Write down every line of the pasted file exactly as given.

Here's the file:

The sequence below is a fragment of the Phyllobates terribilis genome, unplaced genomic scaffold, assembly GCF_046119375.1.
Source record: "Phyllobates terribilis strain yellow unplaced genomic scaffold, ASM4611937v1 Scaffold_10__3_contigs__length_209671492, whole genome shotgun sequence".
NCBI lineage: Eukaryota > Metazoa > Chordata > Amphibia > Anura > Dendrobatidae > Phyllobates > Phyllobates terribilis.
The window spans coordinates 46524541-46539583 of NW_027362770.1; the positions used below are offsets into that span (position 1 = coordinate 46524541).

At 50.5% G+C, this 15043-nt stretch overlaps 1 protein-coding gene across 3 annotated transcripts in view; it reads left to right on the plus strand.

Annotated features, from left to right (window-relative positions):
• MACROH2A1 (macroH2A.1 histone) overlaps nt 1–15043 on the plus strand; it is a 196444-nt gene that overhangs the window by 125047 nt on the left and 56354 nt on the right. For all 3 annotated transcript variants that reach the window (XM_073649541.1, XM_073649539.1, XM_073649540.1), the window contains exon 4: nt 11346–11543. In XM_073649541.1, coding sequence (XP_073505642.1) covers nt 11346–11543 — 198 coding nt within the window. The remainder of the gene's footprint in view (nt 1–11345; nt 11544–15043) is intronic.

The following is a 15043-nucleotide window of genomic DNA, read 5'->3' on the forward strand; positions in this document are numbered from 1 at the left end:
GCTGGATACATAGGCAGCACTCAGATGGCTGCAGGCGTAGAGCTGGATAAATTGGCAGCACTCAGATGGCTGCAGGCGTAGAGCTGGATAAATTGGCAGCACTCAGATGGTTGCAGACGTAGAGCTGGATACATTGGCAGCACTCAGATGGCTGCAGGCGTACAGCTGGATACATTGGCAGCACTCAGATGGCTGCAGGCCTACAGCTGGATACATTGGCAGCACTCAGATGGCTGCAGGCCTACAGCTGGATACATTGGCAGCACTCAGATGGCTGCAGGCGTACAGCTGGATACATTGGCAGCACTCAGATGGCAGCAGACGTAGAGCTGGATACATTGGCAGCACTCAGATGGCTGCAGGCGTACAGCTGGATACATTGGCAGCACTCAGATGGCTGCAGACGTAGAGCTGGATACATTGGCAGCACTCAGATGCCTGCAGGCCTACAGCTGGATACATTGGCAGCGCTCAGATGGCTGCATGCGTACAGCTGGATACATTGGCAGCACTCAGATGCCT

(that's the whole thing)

The sequence below is a fragment of the Phyllobates terribilis genome, unplaced genomic scaffold, assembly GCF_046119375.1.
Source record: "Phyllobates terribilis strain yellow unplaced genomic scaffold, ASM4611937v1 Scaffold_10__3_contigs__length_209671492, whole genome shotgun sequence".
NCBI lineage: Eukaryota > Metazoa > Chordata > Amphibia > Anura > Dendrobatidae > Phyllobates > Phyllobates terribilis.
The window spans coordinates 46524541-46539583 of NW_027362770.1; the positions used below are offsets into that span (position 1 = coordinate 46524541).

At 50.5% G+C, this 15043-nt stretch overlaps 1 protein-coding gene across 3 annotated transcripts in view; it reads left to right on the plus strand.

Annotated features, from left to right (window-relative positions):
• MACROH2A1 (macroH2A.1 histone) overlaps nt 1–15043 on the plus strand; it is a 196444-nt gene that overhangs the window by 125047 nt on the left and 56354 nt on the right. For all 3 annotated transcript variants that reach the window (XM_073649541.1, XM_073649539.1, XM_073649540.1), the window contains exon 4: nt 11346–11543. In XM_073649541.1, coding sequence (XP_073505642.1) covers nt 11346–11543 — 198 coding nt within the window. The remainder of the gene's footprint in view (nt 1–11345; nt 11544–15043) is intronic.

The following is a 15043-nucleotide window of genomic DNA, read 5'->3' on the forward strand; positions in this document are numbered from 1 at the left end:
GCTGGATACATAGGCAGCACTCAGATGGCTGCAGGCGTAGAGCTGGATAAATTGGCAGCACTCAGATGGCTGCAGGCGTAGAGCTGGATAAATTGGCAGCACTCAGATGGTTGCAGACGTAGAGCTGGATACATTGGCAGCACTCAGATGGCTGCAGGCGTACAGCTGGATACATTGGCAGCACTCAGATGGCTGCAGGCCTACAGCTGGATACATTGGCAGCACTCAGATGGCTGCAGGCCTACAGCTGGATACATTGGCAGCACTCAGATGGCTGCAGGCGTACAGCTGGATACATTGGCAGCACTCAGATGGCAGCAGACGTAGAGCTGGATACATTGGCAGCACTCAGATGGCTGCAGGCGTACAGCTGGATACATTGGCAGCACTCAGATGGCTGCAGACGTAGAGCTGGATACATTGGCAGCACTCAGATGCCTGCAGGCCTACAGCTGGATACATTGGCAGCGCTCAGATGGCTGCATGCGTACAGCTGGATACATTGGCAGCACTCAGATGCCT